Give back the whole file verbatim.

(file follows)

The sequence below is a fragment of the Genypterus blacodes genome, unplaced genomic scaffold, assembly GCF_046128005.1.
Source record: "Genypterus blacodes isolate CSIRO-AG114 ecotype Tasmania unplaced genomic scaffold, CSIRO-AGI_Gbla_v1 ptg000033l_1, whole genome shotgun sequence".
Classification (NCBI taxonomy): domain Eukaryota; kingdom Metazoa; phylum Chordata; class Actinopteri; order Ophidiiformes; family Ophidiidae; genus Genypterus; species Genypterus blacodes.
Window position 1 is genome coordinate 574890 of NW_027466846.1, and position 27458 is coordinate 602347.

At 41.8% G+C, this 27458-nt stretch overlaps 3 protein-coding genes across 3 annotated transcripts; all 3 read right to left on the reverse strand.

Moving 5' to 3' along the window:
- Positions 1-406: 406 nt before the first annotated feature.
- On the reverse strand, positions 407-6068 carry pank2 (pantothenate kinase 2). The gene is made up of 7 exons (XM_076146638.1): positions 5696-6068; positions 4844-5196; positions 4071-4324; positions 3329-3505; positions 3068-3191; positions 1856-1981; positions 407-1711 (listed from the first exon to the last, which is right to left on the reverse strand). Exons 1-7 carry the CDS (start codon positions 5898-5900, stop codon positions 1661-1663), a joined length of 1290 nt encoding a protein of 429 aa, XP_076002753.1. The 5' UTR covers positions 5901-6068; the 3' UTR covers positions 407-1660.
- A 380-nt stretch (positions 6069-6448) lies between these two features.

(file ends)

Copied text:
The sequence below is a fragment of the Genypterus blacodes genome, unplaced genomic scaffold, assembly GCF_046128005.1.
Source record: "Genypterus blacodes isolate CSIRO-AG114 ecotype Tasmania unplaced genomic scaffold, CSIRO-AGI_Gbla_v1 ptg000033l_1, whole genome shotgun sequence".
Classification (NCBI taxonomy): domain Eukaryota; kingdom Metazoa; phylum Chordata; class Actinopteri; order Ophidiiformes; family Ophidiidae; genus Genypterus; species Genypterus blacodes.
Window position 1 is genome coordinate 574890 of NW_027466846.1, and position 27458 is coordinate 602347.

At 41.8% G+C, this 27458-nt stretch overlaps 3 protein-coding genes across 3 annotated transcripts; all 3 read right to left on the reverse strand.

Moving 5' to 3' along the window:
- Positions 1-406: 406 nt before the first annotated feature.
- On the reverse strand, positions 407-6068 carry pank2 (pantothenate kinase 2). The gene is made up of 7 exons (XM_076146638.1): positions 5696-6068; positions 4844-5196; positions 4071-4324; positions 3329-3505; positions 3068-3191; positions 1856-1981; positions 407-1711 (listed from the first exon to the last, which is right to left on the reverse strand). Exons 1-7 carry the CDS (start codon positions 5898-5900, stop codon positions 1661-1663), a joined length of 1290 nt encoding a protein of 429 aa, XP_076002753.1. The 5' UTR covers positions 5901-6068; the 3' UTR covers positions 407-1660.
- A 380-nt stretch (positions 6069-6448) lies between these two features.